Turners Falls gallery Nina’s Nook closes after almost 10 years

  • Nina Rossi, owner of Nina’s Nook, at a 2016 show in her gallery on Avenue A in Turners Falls featuring art made out of toilet seats. The gallery and craft store has closed after almost 10 years. Staff File Photo/Matt Burkhartt

  • Nina Rossi, owner of Nina’s Nook, at a 2016 show in her gallery on Avenue A in Turners Falls featuring art made out of toilet seats. The gallery and craft store has closed after almost 10 years. Staff File Photo/Matt Burkhartt

Staff Writer
Published: 1/13/2021 9:44:33 PM

TURNERS FALLS — Nina’s Nook, an art gallery and craft store that has been on Avenue A for almost 10 years, has closed for good after an indefinite closure that began with the coronavirus outbreak in March.

Owner Nina Rossi said that her time away from the business since March has led her to reconsider how she wants to spend her time, and that she ultimately decided she did not want to stay in the retail business.

“It takes a chunk of dedication,” Rossi said. “All of it can be fun. I really enjoyed what I did — giving people a chance to show their work in a unique space. But I’m ready to do other things.”

Rossi announced the closure last weekend on the store’s Facebook page.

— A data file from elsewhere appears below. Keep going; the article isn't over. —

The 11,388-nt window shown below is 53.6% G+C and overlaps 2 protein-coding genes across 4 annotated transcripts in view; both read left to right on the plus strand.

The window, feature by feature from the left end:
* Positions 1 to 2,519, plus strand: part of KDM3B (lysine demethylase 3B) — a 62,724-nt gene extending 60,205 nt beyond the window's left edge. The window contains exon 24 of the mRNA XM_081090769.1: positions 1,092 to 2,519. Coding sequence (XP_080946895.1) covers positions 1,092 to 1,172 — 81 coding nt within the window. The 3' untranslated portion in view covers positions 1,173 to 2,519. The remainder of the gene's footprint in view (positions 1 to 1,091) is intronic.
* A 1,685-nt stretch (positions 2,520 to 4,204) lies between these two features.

Nina’s Nook opened in June of 2011, at an early point in what is sometimes called a trend of revitalization in Turners Falls, Rossi said. Rossi, who is herself an artist, said she had long dreamed of converting an unusual space into a unique art gallery.

“It was about giving expression to the idea of having a unique space filled with my art,” Rossi said. “Maybe it was part of something in the air. But it was more that I could actually do it at that time. I had the resources, and the time, and the freedom to devote to a project like that.”

Aptly named, Nina’s Nook was little wider than a hallway, but was stuffed with paintings, figurines and anything else that could possibly be considered art. The space primarily showed and sold work by local artists, and often was a stage for art with idiosyncratic sensibilities.

For example, the yearly “Triple S” show featured art of any material or subject matter, so long as it suited the show’s tagline — sensual, sexual, smut.

Rossi said she still leaves open the possibility of coordinating art shows with partners in other spaces.

“Hopefully somebody else will have an idea that needs a little incubator space,” she said of the Avenue A storefront’s future.

Rossi is a member of the Shelburne Falls Art Cooperative, and also sells her work online through Etsy.

Reach Max Marcus at mmarcus@recorder.com or 413-930-4231.


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